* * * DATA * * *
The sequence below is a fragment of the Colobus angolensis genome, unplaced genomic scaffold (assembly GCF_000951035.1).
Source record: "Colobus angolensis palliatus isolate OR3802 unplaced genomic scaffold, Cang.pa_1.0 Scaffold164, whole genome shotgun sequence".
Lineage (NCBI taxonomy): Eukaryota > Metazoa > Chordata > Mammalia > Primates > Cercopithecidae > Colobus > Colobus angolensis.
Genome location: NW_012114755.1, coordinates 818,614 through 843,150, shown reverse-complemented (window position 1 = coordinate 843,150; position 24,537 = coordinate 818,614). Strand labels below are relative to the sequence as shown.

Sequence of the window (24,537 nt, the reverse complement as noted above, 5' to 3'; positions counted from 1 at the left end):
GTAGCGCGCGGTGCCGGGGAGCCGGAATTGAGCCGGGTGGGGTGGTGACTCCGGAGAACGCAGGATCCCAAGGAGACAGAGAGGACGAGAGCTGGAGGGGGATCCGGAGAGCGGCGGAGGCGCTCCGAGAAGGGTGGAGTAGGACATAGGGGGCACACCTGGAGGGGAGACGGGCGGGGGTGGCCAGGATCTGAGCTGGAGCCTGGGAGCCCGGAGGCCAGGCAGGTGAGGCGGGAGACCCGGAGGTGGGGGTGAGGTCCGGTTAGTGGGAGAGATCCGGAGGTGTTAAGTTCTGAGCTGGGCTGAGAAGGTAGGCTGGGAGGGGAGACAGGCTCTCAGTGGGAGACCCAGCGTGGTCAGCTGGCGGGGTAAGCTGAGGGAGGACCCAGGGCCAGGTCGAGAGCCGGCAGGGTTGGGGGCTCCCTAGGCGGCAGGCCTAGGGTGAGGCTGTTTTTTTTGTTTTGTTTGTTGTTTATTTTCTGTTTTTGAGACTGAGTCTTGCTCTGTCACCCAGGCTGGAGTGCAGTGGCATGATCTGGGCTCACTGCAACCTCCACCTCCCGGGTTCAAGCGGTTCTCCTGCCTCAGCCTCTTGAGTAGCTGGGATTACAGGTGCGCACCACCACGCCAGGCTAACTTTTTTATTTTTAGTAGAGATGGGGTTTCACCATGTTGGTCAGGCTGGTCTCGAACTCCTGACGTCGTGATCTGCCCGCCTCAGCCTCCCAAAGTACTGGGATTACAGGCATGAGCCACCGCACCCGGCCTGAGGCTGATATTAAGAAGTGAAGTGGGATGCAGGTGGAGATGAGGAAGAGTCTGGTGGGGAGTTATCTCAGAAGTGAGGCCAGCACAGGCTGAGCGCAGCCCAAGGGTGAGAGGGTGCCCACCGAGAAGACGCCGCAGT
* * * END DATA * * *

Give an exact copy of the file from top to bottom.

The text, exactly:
The sequence below is a fragment of the Colobus angolensis genome, unplaced genomic scaffold (assembly GCF_000951035.1).
Source record: "Colobus angolensis palliatus isolate OR3802 unplaced genomic scaffold, Cang.pa_1.0 Scaffold164, whole genome shotgun sequence".
Lineage (NCBI taxonomy): Eukaryota > Metazoa > Chordata > Mammalia > Primates > Cercopithecidae > Colobus > Colobus angolensis.
Genome location: NW_012114755.1, coordinates 818,614 through 843,150, shown reverse-complemented (window position 1 = coordinate 843,150; position 24,537 = coordinate 818,614). Strand labels below are relative to the sequence as shown.

Sequence of the window (24,537 nt, the reverse complement as noted above, 5' to 3'; positions counted from 1 at the left end):
GTAGCGCGCGGTGCCGGGGAGCCGGAATTGAGCCGGGTGGGGTGGTGACTCCGGAGAACGCAGGATCCCAAGGAGACAGAGAGGACGAGAGCTGGAGGGGGATCCGGAGAGCGGCGGAGGCGCTCCGAGAAGGGTGGAGTAGGACATAGGGGGCACACCTGGAGGGGAGACGGGCGGGGGTGGCCAGGATCTGAGCTGGAGCCTGGGAGCCCGGAGGCCAGGCAGGTGAGGCGGGAGACCCGGAGGTGGGGGTGAGGTCCGGTTAGTGGGAGAGATCCGGAGGTGTTAAGTTCTGAGCTGGGCTGAGAAGGTAGGCTGGGAGGGGAGACAGGCTCTCAGTGGGAGACCCAGCGTGGTCAGCTGGCGGGGTAAGCTGAGGGAGGACCCAGGGCCAGGTCGAGAGCCGGCAGGGTTGGGGGCTCCCTAGGCGGCAGGCCTAGGGTGAGGCTGTTTTTTTTGTTTTGTTTGTTGTTTATTTTCTGTTTTTGAGACTGAGTCTTGCTCTGTCACCCAGGCTGGAGTGCAGTGGCATGATCTGGGCTCACTGCAACCTCCACCTCCCGGGTTCAAGCGGTTCTCCTGCCTCAGCCTCTTGAGTAGCTGGGATTACAGGTGCGCACCACCACGCCAGGCTAACTTTTTTATTTTTAGTAGAGATGGGGTTTCACCATGTTGGTCAGGCTGGTCTCGAACTCCTGACGTCGTGATCTGCCCGCCTCAGCCTCCCAAAGTACTGGGATTACAGGCATGAGCCACCGCACCCGGCCTGAGGCTGATATTAAGAAGTGAAGTGGGATGCAGGTGGAGATGAGGAAGAGTCTGGTGGGGAGTTATCTCAGAAGTGAGGCCAGCACAGGCTGAGCGCAGCCCAAGGGTGAGAGGGTGCCCACCGAGAAGACGCCGCAGT